I am interested in obtaining injectivity of a $C^1$ map from the nonvanishing minors of its Jacobian matrix. Here is a brief history of the topic.

In 1953, Samuelson asked the following:

If the upper left-hand principal minors of the Jacobian matrix of a map $F: \mathbb{R}^n\rightarrow \mathbb{R}^n$ do not vanish, is it true that $F$ must be injective?

In 1965, Gale and Nikaido gave a counterexample in $\mathbb{R}^2$. In their paper the following is proved

Gale-Nikaido theorem:If all the principal minors of the Jacobian matrix of $F: \mathbb{R}^n\rightarrow \mathbb{R}^n$ arepositive, then $F$ is injective.

Since then, some effort has been made to weaken the assumption in Gale-Nikaido theorem since the assumption seems to be too restrictive in application. A comprehensive dicussion can be found in T. Parthasarathy, *On Global Univalence Theorems*, Lecture Notes in Mathematics, Vol. 977, 1983. In the case of polynomial map, this is related to the real version of Jacobian conjecture.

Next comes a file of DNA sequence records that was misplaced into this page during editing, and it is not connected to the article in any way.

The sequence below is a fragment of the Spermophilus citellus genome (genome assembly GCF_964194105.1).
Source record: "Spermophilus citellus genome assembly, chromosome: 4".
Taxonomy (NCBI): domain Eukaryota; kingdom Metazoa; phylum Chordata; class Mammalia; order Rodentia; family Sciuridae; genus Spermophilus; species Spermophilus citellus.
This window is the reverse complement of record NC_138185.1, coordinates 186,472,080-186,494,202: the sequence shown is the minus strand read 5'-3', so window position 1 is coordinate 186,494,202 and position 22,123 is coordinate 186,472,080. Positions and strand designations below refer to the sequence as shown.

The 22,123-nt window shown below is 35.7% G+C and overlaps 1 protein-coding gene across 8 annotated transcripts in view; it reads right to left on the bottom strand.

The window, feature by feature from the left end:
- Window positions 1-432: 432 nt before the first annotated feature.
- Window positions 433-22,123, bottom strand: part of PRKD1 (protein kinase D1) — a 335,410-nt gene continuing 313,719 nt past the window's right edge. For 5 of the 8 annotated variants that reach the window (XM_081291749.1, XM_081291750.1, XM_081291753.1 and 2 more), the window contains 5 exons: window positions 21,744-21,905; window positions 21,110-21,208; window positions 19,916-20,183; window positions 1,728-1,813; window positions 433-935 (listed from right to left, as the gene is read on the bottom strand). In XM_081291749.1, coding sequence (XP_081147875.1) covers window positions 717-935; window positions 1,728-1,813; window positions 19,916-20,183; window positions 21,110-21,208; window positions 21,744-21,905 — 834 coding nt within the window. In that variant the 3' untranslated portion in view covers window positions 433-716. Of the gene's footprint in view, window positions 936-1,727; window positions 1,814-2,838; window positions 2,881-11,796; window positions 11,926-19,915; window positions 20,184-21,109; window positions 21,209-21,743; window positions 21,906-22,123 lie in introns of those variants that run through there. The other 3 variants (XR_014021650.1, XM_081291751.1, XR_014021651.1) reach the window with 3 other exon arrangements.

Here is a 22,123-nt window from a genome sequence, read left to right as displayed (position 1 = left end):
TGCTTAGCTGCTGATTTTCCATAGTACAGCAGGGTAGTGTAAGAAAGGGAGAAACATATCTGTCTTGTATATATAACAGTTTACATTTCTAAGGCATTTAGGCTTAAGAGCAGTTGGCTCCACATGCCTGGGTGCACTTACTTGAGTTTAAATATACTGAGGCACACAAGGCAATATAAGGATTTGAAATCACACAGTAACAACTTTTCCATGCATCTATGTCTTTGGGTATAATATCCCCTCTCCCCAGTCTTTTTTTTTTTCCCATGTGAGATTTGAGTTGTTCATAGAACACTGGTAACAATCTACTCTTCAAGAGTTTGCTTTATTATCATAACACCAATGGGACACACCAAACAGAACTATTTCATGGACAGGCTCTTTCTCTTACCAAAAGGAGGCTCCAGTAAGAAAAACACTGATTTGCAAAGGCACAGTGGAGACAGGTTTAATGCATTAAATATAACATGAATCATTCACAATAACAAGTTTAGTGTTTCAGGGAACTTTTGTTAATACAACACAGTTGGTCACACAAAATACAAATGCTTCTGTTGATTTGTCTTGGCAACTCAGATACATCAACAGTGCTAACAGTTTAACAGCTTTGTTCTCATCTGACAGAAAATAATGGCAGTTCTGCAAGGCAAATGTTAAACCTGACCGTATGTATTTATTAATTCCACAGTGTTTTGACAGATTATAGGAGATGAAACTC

A possible generalization I'm interested in is the following, which seems to be open.

Question:If all the principal minors of the Jacobian matrix of $F: \mathbb{R}^n\rightarrow \mathbb{R}^n$do not vanish, is $F$ necessarily injective?

In Gale and Nikaido's paper, the case of $\mathbb{R}^2$ was answered in affirmative, the case of $\mathbb{R}^3$ was claimed in affirmative (yet no complete proof seems to be known).

My motivation comes from trying to make a change of variables to globally rectify a curved coordinate system so that Plancherel theorem can be applied. Any information would be appreciated : )

Zorich Theorem(en.wikipedia.org/wiki/Zorich's_theorem): If $f: {\mathbb R}^n\to {\mathbb R}^n$ is a locally-injective quasiregular map, then, for $n\ge 3$, the map $f$ is a homeomorphism. A smooth map $f$ is $K$-quasiregular if $||Df(x)||^n\le K |J_f(x)|$ for all $x\in {\mathbb R}^n$. The assumptions are somewhat different from the ones you are asking, but the conclusion is the same. – Misha May 7 '12 at 4:34